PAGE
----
New Year's Eve, 1993: The Distributor Plate and the New Mexico Police

Gather a bunch of factory guys together in a bar and you can smell the bullshit flying from a mile away.

In this case, the factory guys were myself and other field sales managers from American Honda Motor Company, and the bar was located inside the Marriott in Torrance, California. The talk turned to working with Honda dealerships.

“I made that dealer take more green del Sols, and I told him to build a new facility and to get his CSI up,” said Ed. “Then I screwed his daughter.”

Haha, sure you did!

Shortly thereafter, the conversation turned to the new California Distributor license plates used by “import” car corporations on company-owned vehicles. The new version did not spell out the word “Distributor” and instead displayed the letters “DST.”

“The next time I get pulled over for speeding and the cop asks what ‘DST’ means,” said Tony, “I’ll say that it’s short for ‘District Attorney’ and I bet he will let me off with a warning.”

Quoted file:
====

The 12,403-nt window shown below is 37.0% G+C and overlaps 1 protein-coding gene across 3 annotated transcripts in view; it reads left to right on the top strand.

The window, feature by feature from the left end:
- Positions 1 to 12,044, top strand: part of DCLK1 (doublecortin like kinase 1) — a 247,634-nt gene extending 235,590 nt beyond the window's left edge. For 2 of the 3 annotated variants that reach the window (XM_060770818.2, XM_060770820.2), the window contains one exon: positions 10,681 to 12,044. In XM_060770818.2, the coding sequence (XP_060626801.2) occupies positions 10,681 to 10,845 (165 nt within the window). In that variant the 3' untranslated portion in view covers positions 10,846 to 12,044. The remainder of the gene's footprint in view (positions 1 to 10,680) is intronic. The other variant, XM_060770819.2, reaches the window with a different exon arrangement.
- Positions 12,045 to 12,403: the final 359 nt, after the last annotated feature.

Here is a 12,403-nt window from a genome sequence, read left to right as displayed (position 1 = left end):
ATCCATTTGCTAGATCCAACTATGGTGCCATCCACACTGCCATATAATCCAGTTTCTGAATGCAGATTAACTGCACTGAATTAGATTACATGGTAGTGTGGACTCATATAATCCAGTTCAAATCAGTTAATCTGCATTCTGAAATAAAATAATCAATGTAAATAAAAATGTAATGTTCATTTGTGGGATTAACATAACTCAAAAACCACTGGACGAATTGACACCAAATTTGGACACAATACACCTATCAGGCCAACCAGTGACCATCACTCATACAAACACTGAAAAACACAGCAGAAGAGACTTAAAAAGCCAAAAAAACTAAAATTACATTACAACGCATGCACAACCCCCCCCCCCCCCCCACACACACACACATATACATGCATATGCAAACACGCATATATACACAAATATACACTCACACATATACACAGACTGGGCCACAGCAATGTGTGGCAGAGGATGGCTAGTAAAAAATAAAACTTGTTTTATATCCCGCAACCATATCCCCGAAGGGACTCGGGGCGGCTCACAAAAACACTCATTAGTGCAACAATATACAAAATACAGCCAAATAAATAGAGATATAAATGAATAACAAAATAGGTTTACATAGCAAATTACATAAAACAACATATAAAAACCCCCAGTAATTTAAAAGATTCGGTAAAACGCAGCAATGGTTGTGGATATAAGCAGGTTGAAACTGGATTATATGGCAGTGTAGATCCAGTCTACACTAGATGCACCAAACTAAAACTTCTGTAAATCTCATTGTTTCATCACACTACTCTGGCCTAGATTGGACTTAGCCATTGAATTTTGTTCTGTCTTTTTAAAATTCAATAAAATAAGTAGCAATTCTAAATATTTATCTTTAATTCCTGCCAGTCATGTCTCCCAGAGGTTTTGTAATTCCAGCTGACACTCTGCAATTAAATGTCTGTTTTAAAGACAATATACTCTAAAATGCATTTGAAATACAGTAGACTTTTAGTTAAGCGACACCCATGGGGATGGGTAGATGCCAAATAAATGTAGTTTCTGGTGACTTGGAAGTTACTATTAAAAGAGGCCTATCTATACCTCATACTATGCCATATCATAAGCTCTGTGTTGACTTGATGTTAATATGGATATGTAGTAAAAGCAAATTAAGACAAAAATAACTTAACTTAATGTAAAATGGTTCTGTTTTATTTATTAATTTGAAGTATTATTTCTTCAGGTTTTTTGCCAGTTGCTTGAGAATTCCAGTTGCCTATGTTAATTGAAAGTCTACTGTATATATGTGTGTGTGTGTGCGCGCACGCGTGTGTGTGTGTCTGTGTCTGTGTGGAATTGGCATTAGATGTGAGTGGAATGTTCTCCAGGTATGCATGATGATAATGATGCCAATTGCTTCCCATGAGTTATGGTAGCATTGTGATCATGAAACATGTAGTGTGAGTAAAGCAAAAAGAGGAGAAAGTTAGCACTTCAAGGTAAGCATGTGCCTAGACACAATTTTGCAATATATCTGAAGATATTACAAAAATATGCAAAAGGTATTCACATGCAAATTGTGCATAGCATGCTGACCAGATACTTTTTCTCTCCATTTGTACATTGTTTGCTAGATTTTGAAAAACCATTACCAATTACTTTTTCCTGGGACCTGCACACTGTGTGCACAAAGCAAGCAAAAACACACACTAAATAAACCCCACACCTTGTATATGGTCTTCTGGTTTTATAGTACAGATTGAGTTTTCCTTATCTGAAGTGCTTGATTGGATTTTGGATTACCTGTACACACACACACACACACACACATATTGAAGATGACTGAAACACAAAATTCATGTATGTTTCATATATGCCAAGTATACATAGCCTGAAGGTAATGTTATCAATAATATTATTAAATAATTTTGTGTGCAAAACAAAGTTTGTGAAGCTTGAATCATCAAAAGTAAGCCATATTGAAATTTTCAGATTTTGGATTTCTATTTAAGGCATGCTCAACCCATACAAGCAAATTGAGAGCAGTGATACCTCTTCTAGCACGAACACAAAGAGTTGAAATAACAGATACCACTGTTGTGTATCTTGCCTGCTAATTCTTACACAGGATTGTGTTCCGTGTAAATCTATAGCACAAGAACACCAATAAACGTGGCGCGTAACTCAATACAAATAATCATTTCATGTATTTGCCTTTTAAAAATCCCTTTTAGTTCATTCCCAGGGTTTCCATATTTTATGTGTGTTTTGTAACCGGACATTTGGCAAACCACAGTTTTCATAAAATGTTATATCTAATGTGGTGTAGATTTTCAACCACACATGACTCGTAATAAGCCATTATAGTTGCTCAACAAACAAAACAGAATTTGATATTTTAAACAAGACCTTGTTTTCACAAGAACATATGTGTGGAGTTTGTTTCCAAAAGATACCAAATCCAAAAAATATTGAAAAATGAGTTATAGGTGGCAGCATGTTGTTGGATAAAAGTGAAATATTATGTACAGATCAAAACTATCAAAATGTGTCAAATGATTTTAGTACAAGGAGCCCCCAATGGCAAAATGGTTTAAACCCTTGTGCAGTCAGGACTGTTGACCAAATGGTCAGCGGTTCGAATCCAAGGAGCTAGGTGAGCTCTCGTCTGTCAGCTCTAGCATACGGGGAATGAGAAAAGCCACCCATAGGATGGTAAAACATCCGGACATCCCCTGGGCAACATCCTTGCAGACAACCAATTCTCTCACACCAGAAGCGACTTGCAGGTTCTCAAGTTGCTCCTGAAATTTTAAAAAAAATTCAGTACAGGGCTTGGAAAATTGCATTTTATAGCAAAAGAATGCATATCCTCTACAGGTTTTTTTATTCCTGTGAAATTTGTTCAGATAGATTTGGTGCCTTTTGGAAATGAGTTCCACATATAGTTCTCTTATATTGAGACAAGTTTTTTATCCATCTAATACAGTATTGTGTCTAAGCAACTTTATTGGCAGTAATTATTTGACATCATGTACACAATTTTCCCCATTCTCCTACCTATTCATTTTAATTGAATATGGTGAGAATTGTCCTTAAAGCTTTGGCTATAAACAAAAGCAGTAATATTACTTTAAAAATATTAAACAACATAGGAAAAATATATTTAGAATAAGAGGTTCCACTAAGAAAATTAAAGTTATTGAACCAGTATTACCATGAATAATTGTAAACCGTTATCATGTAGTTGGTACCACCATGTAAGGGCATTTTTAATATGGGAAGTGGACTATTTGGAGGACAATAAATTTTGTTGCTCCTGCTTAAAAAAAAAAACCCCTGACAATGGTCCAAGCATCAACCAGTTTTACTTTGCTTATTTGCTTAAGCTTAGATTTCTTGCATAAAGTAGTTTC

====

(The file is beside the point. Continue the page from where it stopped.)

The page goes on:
Haha, sure you will!

A few months later, I would attempt that very ticket-beating tactic myself.

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How The Honda Passport Got Its Name

It ceased being fun working at American Honda around the summer of 1993. Most of our senior managers in the sales division had recently been fired. In May, the New York Times published the first story about our executives soliciting bribes from dealers. The Justice Department was snooping around our US headquarters in Torrance, CA. The year before, our geniuses in Japan had dropped the ground-breaking CRX two-seater and stuck us with the dull del Sol. Over at Acura, our Honda Division castoffs were busy trying to figure out why the tepid 5-cylinder Vigor was not selling.

We were still stuck in the Civic-Accord-Prelude-del Sol mode. “We will never build trucks,” our execs had often proudly proclaimed. Now we found ourselves caught flat-footed as we followed the success of the Ford Explorer, Nissan Pathfinder and Toyota 4Runner SUVs. We needed a sport-ute yesterday, and it would take us a minimum of four years to develop one. We did what any self-respecting, high quality, loved-by-its-customers car company would do in this situation.

We called Isuzu.

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